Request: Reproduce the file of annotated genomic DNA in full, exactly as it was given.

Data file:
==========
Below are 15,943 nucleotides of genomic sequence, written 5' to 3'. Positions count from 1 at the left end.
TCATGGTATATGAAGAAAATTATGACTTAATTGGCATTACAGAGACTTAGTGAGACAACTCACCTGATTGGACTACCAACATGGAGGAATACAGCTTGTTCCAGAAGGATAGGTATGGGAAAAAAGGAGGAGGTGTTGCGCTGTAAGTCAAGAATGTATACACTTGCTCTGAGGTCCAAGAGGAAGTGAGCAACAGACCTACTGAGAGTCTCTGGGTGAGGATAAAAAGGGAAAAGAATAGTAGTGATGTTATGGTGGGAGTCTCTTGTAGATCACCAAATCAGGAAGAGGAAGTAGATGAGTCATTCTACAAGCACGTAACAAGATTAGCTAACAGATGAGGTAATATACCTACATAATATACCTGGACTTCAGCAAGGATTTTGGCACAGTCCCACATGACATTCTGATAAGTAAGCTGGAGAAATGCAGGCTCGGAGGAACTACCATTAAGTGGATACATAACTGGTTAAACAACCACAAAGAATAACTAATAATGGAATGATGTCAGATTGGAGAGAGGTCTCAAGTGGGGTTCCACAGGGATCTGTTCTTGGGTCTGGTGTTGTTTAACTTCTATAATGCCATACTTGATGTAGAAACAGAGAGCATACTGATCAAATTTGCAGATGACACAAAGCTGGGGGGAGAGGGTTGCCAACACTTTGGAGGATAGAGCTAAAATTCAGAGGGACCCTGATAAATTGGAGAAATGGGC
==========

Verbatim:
Below are 15,943 nucleotides of genomic sequence, written 5' to 3'. Positions count from 1 at the left end.
TCATGGTATATGAAGAAAATTATGACTTAATTGGCATTACAGAGACTTAGTGAGACAACTCACCTGATTGGACTACCAACATGGAGGAATACAGCTTGTTCCAGAAGGATAGGTATGGGAAAAAAGGAGGAGGTGTTGCGCTGTAAGTCAAGAATGTATACACTTGCTCTGAGGTCCAAGAGGAAGTGAGCAACAGACCTACTGAGAGTCTCTGGGTGAGGATAAAAAGGGAAAAGAATAGTAGTGATGTTATGGTGGGAGTCTCTTGTAGATCACCAAATCAGGAAGAGGAAGTAGATGAGTCATTCTACAAGCACGTAACAAGATTAGCTAACAGATGAGGTAATATACCTACATAATATACCTGGACTTCAGCAAGGATTTTGGCACAGTCCCACATGACATTCTGATAAGTAAGCTGGAGAAATGCAGGCTCGGAGGAACTACCATTAAGTGGATACATAACTGGTTAAACAACCACAAAGAATAACTAATAATGGAATGATGTCAGATTGGAGAGAGGTCTCAAGTGGGGTTCCACAGGGATCTGTTCTTGGGTCTGGTGTTGTTTAACTTCTATAATGCCATACTTGATGTAGAAACAGAGAGCATACTGATCAAATTTGCAGATGACACAAAGCTGGGGGGAGAGGGTTGCCAACACTTTGGAGGATAGAGCTAAAATTCAGAGGGACCCTGATAAATTGGAGAAATGGGC